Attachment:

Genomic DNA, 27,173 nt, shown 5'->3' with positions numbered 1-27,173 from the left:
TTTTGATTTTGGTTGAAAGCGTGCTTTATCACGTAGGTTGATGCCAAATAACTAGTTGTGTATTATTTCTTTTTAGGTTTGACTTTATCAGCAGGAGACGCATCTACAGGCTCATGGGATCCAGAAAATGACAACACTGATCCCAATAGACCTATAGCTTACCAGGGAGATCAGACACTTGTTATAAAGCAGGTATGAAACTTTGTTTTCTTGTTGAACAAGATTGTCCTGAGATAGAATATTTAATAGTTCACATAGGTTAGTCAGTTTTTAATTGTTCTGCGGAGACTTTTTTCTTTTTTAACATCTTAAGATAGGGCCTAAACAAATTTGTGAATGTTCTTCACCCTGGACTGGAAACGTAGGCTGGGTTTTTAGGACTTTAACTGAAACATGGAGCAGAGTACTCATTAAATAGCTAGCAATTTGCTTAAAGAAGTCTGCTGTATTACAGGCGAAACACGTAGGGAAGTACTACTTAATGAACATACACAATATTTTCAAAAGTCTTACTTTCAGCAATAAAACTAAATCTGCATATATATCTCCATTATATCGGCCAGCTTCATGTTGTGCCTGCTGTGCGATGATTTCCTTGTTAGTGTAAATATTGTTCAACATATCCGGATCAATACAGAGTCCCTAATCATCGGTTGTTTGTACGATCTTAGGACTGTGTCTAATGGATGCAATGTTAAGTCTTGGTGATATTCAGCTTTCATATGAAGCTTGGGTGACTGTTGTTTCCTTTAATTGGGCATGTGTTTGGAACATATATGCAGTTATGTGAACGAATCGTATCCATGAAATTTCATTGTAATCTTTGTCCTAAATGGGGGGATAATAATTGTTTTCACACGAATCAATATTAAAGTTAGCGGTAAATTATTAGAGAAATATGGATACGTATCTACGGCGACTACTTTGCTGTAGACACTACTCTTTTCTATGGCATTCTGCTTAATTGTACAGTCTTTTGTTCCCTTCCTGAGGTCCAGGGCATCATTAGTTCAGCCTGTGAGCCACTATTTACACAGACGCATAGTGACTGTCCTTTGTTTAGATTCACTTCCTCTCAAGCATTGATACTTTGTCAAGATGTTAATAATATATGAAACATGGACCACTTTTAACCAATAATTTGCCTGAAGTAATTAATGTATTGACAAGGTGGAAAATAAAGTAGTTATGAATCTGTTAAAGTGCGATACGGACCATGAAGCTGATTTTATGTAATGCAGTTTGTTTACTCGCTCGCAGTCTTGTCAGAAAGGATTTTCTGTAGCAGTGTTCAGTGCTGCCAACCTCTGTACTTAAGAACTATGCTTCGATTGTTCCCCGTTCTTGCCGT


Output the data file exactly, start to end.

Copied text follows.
Genomic DNA, 27,173 nt, shown 5'->3' with positions numbered 1-27,173 from the left:
TTTTGATTTTGGTTGAAAGCGTGCTTTATCACGTAGGTTGATGCCAAATAACTAGTTGTGTATTATTTCTTTTTAGGTTTGACTTTATCAGCAGGAGACGCATCTACAGGCTCATGGGATCCAGAAAATGACAACACTGATCCCAATAGACCTATAGCTTACCAGGGAGATCAGACACTTGTTATAAAGCAGGTATGAAACTTTGTTTTCTTGTTGAACAAGATTGTCCTGAGATAGAATATTTAATAGTTCACATAGGTTAGTCAGTTTTTAATTGTTCTGCGGAGACTTTTTTCTTTTTTAACATCTTAAGATAGGGCCTAAACAAATTTGTGAATGTTCTTCACCCTGGACTGGAAACGTAGGCTGGGTTTTTAGGACTTTAACTGAAACATGGAGCAGAGTACTCATTAAATAGCTAGCAATTTGCTTAAAGAAGTCTGCTGTATTACAGGCGAAACACGTAGGGAAGTACTACTTAATGAACATACACAATATTTTCAAAAGTCTTACTTTCAGCAATAAAACTAAATCTGCATATATATCTCCATTATATCGGCCAGCTTCATGTTGTGCCTGCTGTGCGATGATTTCCTTGTTAGTGTAAATATTGTTCAACATATCCGGATCAATACAGAGTCCCTAATCATCGGTTGTTTGTACGATCTTAGGACTGTGTCTAATGGATGCAATGTTAAGTCTTGGTGATATTCAGCTTTCATATGAAGCTTGGGTGACTGTTGTTTCCTTTAATTGGGCATGTGTTTGGAACATATATGCAGTTATGTGAACGAATCGTATCCATGAAATTTCATTGTAATCTTTGTCCTAAATGGGGGGATAATAATTGTTTTCACACGAATCAATATTAAAGTTAGCGGTAAATTATTAGAGAAATATGGATACGTATCTACGGCGACTACTTTGCTGTAGACACTACTCTTTTCTATGGCATTCTGCTTAATTGTACAGTCTTTTGTTCCCTTCCTGAGGTCCAGGGCATCATTAGTTCAGCCTGTGAGCCACTATTTACACAGACGCATAGTGACTGTCCTTTGTTTAGATTCACTTCCTCTCAAGCATTGATACTTTGTCAAGATGTTAATAATATATGAAACATGGACCACTTTTAACCAATAATTTGCCTGAAGTAATTAATGTATTGACAAGGTGGAAAATAAAGTAGTTATGAATCTGTTAAAGTGCGATACGGACCATGAAGCTGATTTTATGTAATGCAGTTTGTTTACTCGCTCGCAGTCTTGTCAGAAAGGATTTTCTGTAGCAGTGTTCAGTGCTGCCAACCTCTGTACTTAAGAACTATGCTTCGATTGTTCCCCGTTCTTGCCGT